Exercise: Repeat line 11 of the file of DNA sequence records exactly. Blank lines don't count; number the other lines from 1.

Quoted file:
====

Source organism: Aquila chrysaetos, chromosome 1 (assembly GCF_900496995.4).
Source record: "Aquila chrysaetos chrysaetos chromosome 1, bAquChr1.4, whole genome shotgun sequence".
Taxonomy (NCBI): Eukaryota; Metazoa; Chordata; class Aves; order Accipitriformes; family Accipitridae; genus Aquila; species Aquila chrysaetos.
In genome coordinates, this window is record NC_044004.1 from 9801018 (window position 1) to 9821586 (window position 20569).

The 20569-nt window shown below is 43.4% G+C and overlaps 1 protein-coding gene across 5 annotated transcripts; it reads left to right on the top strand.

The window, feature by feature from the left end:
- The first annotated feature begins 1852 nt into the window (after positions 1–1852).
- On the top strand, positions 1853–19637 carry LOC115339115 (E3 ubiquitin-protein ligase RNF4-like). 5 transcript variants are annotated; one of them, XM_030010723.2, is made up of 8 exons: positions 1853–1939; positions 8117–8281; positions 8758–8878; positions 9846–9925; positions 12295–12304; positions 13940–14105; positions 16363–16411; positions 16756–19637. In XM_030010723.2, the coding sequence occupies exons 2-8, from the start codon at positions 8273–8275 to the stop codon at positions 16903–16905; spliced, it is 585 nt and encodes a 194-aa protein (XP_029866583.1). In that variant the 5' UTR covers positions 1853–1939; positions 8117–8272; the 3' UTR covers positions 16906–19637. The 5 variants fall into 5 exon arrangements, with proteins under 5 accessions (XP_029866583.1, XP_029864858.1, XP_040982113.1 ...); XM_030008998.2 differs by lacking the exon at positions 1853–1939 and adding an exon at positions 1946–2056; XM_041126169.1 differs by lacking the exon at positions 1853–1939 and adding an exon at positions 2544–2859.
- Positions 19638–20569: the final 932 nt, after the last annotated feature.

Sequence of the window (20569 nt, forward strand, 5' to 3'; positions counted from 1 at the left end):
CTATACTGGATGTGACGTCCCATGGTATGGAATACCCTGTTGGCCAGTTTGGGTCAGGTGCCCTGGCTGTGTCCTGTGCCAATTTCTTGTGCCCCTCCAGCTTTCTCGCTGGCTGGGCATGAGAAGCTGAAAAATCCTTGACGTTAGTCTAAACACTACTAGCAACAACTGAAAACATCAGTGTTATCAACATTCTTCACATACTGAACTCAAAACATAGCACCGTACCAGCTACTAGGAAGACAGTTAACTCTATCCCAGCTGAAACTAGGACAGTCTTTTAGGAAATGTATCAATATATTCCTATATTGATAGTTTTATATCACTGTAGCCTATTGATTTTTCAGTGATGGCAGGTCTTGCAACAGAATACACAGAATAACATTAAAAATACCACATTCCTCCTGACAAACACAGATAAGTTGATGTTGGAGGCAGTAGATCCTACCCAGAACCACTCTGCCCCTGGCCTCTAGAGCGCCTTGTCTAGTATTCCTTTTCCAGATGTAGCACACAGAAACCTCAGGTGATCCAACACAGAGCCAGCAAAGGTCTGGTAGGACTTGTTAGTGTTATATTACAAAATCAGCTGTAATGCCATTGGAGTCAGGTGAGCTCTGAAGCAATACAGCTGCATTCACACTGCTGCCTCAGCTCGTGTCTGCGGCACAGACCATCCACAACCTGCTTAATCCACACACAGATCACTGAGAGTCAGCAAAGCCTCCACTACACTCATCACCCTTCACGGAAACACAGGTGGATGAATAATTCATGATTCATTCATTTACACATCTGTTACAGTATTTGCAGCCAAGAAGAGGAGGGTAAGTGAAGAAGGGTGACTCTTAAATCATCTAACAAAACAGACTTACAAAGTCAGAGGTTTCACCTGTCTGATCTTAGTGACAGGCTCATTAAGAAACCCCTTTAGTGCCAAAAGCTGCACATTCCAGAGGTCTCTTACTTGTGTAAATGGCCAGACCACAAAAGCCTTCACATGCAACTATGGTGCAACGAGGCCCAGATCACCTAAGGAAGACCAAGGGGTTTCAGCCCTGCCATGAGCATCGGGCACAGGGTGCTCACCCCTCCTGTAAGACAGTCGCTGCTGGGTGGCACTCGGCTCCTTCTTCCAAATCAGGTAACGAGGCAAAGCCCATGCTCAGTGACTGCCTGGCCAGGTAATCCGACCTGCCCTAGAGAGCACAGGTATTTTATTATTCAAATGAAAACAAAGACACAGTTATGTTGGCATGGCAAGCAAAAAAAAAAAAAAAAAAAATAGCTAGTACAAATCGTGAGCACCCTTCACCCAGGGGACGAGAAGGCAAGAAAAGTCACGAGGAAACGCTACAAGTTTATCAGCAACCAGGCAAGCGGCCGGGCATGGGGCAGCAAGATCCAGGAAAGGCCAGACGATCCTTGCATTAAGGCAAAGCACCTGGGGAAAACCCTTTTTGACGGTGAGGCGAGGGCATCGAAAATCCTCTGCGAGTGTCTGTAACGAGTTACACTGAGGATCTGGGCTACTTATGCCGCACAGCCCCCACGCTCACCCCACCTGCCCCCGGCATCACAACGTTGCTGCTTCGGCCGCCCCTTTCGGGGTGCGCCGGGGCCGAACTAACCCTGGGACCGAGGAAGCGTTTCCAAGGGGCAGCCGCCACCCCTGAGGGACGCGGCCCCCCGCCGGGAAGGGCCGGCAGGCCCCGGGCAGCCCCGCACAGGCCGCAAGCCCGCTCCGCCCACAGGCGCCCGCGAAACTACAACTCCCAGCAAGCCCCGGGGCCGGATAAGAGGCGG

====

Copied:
CTATACTGGATGTGACGTCCCATGGTATGGAATACCCTGTTGGCCAGTTTGGGTCAGGTGCCCTGGCTGTGTCCTGTGCCAATTTCTTGTGCCCCTCCAGCTTTCTCGCTGGCTGGGCATGAGAAGCTGAAAAATCCTTGACGTTAGTCTAAACACTACTAGCAACAACTGAAAACATCAGTGTTATCAACATTCTTCACATACTGAACTCAAAACATAGCACCGTACCAGCTACTAGGAAGACAGTTAACTCTATCCCAGCTGAAACTAGGACAGTCTTTTAGGAAATGTATCAATATATTCCTATATTGATAGTTTTATATCACTGTAGCCTATTGATTTTTCAGTGATGGCAGGTCTTGCAACAGAATACACAGAATAACATTAAAAATACCACATTCCTCCTGACAAACACAGATAAGTTGATGTTGGAGGCAGTAGATCCTACCCAGAACCACTCTGCCCCTGGCCTCTAGAGCGCCTTGTCTAGTATTCCTTTTCCAGATGTAGCACACAGAAACCTCAGGTGATCCAACACAGAGCCAGCAAAGGTCTGGTAGGACTTGTTAGTGTTATATTACAAAATCAGCTGTAATGCCATTGGAGTCAGGTGAGCTCTGAAGCAATACAGCTGCATTCACACTGCTGCCTCAGCTCGTGTCTGCGGCACAGACCATCCACAACCTGCTTAATCCACACACAGATCACTGAGAGTCAGCAAAGCCTCCACTACACTCATCACCCTTCACGGAAACACAGGTGGATGAATAATTCATGATTCATTCATTTACACATCTGTTACAGTATTTGCAGCCAAGAAGAGGAGGGTAAGTGAAGAAGGGTGACTCTTAAATCATCTAACAAAACAGACTTACAAAGTCAGAGGTTTCACCTGTCTGATCTTAGTGACAGGCTCATTAAGAAACCCCTTTAGTGCCAAAAGCTGCACATTCCAGAGGTCTCTTACTTGTGTAAATGGCCAGACCACAAAAGCCTTCACATGCAACTATGGTGCAACGAGGCCCAGATCACCTAAGGAAGACCAAGGGGTTTCAGCCCTGCCATGAGCATCGGGCACAGGGTGCTCACCCCTCCTGTAAGACAGTCGCTGCTGGGTGGCACTCGGCTCCTTCTTCCAAATCAGGTAACGAGGCAAAGCCCATGCTCAGTGACTGCCTGGCCAGGTAATCCGACCTGCCCTAGAGAGCACAGGTATTTTATTATTCAAATGAAAACAAAGACACAGTTATGTTGGCATGGCAAGCAAAAAAAAAAAAAAAAAAAATAGCTAGTACAAATCGTGAGCACCCTTCACCCAGGGGACGAGAAGGCAAGAAAAGTCACGAGGAAACGCTACAAGTTTATCAGCAACCAGGCAAGCGGCCGGGCATGGGGCAGCAAGATCCAGGAAAGGCCAGACGATCCTTGCATTAAGGCAAAGCACCTGGGGAAAACCCTTTTTGACGGTGAGGCGAGGGCATCGAAAATCCTCTGCGAGTGTCTGTAACGAGTTACACTGAGGATCTGGGCTACTTATGCCGCACAGCCCCCACGCTCACCCCACCTGCCCCCGGCATCACAACGTTGCTGCTTCGGCCGCCCCTTTCGGGGTGCGCCGGGGCCGAACTAACCCTGGGACCGAGGAAGCGTTTCCAAGGGGCAGCCGCCACCCCTGAGGGACGCGGCCCCCCGCCGGGAAGGGCCGGCAGGCCCCGGGCAGCCCCGCACAGGCCGCAAGCCCGCTCCGCCCACAGGCGCCCGCGAAACTACAACTCCCAGCAAGCCCCGGGGCCGGATAAGAGGCGG